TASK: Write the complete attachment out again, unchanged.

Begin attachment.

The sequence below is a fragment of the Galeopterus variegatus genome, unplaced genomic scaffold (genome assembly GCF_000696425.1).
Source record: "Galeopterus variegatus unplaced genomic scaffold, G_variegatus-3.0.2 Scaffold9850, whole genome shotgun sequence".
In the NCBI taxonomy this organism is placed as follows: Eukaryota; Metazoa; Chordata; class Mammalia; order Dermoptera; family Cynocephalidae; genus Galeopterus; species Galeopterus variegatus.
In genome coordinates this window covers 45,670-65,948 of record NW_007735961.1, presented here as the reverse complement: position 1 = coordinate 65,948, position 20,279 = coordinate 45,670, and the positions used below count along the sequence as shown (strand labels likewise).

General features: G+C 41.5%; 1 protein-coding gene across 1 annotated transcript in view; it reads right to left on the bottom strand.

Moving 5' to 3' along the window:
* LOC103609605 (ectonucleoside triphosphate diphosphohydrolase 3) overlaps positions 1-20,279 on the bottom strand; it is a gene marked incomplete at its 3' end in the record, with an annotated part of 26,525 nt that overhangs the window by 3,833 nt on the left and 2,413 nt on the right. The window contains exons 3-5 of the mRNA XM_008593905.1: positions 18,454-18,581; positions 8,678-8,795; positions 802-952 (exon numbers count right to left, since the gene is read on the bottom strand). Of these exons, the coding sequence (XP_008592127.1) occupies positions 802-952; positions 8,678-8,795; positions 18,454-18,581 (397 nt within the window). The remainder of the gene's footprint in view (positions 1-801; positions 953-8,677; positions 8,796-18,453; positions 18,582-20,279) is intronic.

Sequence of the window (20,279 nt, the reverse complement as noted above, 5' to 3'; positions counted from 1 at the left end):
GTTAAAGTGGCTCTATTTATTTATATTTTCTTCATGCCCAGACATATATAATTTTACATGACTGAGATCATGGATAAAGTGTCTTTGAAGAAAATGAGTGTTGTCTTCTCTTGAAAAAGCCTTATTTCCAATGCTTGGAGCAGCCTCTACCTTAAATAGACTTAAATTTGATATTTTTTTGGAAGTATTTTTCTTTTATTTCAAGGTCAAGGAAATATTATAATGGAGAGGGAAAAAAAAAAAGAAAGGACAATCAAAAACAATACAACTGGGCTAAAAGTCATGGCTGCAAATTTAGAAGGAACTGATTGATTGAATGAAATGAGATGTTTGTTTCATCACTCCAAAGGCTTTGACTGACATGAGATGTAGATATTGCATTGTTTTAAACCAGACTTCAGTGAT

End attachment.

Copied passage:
The sequence below is a fragment of the Galeopterus variegatus genome, unplaced genomic scaffold (genome assembly GCF_000696425.1).
Source record: "Galeopterus variegatus unplaced genomic scaffold, G_variegatus-3.0.2 Scaffold9850, whole genome shotgun sequence".
In the NCBI taxonomy this organism is placed as follows: Eukaryota; Metazoa; Chordata; class Mammalia; order Dermoptera; family Cynocephalidae; genus Galeopterus; species Galeopterus variegatus.
In genome coordinates this window covers 45,670-65,948 of record NW_007735961.1, presented here as the reverse complement: position 1 = coordinate 65,948, position 20,279 = coordinate 45,670, and the positions used below count along the sequence as shown (strand labels likewise).

General features: G+C 41.5%; 1 protein-coding gene across 1 annotated transcript in view; it reads right to left on the bottom strand.

Moving 5' to 3' along the window:
* LOC103609605 (ectonucleoside triphosphate diphosphohydrolase 3) overlaps positions 1-20,279 on the bottom strand; it is a gene marked incomplete at its 3' end in the record, with an annotated part of 26,525 nt that overhangs the window by 3,833 nt on the left and 2,413 nt on the right. The window contains exons 3-5 of the mRNA XM_008593905.1: positions 18,454-18,581; positions 8,678-8,795; positions 802-952 (exon numbers count right to left, since the gene is read on the bottom strand). Of these exons, the coding sequence (XP_008592127.1) occupies positions 802-952; positions 8,678-8,795; positions 18,454-18,581 (397 nt within the window). The remainder of the gene's footprint in view (positions 1-801; positions 953-8,677; positions 8,796-18,453; positions 18,582-20,279) is intronic.

Sequence of the window (20,279 nt, the reverse complement as noted above, 5' to 3'; positions counted from 1 at the left end):
GTTAAAGTGGCTCTATTTATTTATATTTTCTTCATGCCCAGACATATATAATTTTACATGACTGAGATCATGGATAAAGTGTCTTTGAAGAAAATGAGTGTTGTCTTCTCTTGAAAAAGCCTTATTTCCAATGCTTGGAGCAGCCTCTACCTTAAATAGACTTAAATTTGATATTTTTTTGGAAGTATTTTTCTTTTATTTCAAGGTCAAGGAAATATTATAATGGAGAGGGAAAAAAAAAAAGAAAGGACAATCAAAAACAATACAACTGGGCTAAAAGTCATGGCTGCAAATTTAGAAGGAACTGATTGATTGAATGAAATGAGATGTTTGTTTCATCACTCCAAAGGCTTTGACTGACATGAGATGTAGATATTGCATTGTTTTAAACCAGACTTCAGTGAT